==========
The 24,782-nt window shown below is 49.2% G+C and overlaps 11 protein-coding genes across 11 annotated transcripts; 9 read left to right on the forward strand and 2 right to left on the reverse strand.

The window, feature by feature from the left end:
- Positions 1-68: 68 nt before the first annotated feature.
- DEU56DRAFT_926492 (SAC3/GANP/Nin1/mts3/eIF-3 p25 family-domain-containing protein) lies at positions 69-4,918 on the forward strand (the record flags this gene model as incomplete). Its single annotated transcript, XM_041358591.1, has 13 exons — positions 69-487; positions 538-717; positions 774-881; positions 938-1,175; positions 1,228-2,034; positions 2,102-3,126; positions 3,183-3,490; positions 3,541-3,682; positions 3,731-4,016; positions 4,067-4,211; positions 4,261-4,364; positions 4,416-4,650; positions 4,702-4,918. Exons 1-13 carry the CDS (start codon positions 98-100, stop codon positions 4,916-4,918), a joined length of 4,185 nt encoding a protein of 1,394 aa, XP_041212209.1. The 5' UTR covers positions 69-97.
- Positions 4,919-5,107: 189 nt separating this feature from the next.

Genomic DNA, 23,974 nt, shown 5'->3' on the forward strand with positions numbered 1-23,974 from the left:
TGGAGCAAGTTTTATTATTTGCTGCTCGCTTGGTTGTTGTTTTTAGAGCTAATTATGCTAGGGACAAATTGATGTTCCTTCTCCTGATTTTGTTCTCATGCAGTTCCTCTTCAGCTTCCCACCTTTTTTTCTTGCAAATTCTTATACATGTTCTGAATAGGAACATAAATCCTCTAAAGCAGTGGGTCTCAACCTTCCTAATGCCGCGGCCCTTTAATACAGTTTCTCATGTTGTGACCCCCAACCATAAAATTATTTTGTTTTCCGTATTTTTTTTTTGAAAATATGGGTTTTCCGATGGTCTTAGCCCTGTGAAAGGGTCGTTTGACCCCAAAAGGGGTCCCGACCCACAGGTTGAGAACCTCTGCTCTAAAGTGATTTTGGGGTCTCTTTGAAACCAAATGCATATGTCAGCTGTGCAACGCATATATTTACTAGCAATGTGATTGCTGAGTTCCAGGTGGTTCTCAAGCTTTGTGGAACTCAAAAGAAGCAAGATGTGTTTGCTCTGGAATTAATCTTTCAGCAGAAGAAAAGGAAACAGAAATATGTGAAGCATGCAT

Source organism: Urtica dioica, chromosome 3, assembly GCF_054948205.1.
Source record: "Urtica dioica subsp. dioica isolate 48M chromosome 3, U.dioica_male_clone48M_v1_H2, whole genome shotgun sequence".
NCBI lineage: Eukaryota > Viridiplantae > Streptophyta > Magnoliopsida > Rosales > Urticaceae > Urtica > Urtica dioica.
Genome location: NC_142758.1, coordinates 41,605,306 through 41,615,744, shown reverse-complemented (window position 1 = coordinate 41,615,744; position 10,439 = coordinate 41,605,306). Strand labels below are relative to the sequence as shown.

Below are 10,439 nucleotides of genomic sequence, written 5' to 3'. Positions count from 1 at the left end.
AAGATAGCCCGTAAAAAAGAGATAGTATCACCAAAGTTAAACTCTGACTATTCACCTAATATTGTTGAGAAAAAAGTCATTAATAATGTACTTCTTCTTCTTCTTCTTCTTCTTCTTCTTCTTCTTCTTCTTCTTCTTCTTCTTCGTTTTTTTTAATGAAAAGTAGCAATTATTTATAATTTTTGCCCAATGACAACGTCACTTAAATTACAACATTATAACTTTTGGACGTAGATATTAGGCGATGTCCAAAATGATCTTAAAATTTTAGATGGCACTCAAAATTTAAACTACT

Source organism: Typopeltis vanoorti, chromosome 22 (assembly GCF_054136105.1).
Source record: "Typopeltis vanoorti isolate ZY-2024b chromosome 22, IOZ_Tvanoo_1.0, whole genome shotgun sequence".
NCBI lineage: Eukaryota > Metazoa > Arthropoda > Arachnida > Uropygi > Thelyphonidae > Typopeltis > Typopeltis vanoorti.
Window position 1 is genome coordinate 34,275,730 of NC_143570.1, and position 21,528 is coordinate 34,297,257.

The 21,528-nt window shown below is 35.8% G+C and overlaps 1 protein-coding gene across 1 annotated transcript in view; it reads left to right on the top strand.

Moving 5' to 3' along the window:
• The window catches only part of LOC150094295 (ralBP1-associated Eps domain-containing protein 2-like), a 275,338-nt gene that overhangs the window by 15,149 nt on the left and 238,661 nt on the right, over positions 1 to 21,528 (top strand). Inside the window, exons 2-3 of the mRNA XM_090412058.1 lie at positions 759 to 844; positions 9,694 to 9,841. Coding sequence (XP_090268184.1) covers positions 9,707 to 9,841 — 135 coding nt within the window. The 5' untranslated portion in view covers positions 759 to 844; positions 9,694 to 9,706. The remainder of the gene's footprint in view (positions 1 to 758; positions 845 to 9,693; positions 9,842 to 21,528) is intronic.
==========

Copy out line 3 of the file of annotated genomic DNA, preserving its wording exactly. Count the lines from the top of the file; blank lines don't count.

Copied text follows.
- Positions 1-68: 68 nt before the first annotated feature.